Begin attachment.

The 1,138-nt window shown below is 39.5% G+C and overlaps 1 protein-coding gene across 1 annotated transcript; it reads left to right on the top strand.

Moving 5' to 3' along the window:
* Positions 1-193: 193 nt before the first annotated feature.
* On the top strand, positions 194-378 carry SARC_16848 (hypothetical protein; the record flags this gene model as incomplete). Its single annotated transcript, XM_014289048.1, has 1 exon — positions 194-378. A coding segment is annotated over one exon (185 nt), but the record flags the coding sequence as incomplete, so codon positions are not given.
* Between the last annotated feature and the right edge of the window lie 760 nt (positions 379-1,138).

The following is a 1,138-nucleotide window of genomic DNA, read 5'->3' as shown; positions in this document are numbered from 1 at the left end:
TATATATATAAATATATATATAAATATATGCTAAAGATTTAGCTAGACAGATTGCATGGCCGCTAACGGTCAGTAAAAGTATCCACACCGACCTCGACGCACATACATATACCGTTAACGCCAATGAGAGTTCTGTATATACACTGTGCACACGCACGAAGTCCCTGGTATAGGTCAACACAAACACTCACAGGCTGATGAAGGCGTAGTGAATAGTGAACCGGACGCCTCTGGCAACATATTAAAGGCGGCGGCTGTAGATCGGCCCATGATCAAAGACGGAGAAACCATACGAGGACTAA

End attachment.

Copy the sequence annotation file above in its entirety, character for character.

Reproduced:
The 1,138-nt window shown below is 39.5% G+C and overlaps 1 protein-coding gene across 1 annotated transcript; it reads left to right on the top strand.

Moving 5' to 3' along the window:
* Positions 1-193: 193 nt before the first annotated feature.
* On the top strand, positions 194-378 carry SARC_16848 (hypothetical protein; the record flags this gene model as incomplete). Its single annotated transcript, XM_014289048.1, has 1 exon — positions 194-378. A coding segment is annotated over one exon (185 nt), but the record flags the coding sequence as incomplete, so codon positions are not given.
* Between the last annotated feature and the right edge of the window lie 760 nt (positions 379-1,138).

The following is a 1,138-nucleotide window of genomic DNA, read 5'->3' as shown; positions in this document are numbered from 1 at the left end:
TATATATATAAATATATATATAAATATATGCTAAAGATTTAGCTAGACAGATTGCATGGCCGCTAACGGTCAGTAAAAGTATCCACACCGACCTCGACGCACATACATATACCGTTAACGCCAATGAGAGTTCTGTATATACACTGTGCACACGCACGAAGTCCCTGGTATAGGTCAACACAAACACTCACAGGCTGATGAAGGCGTAGTGAATAGTGAACCGGACGCCTCTGGCAACATATTAAAGGCGGCGGCTGTAGATCGGCCCATGATCAAAGACGGAGAAACCATACGAGGACTAA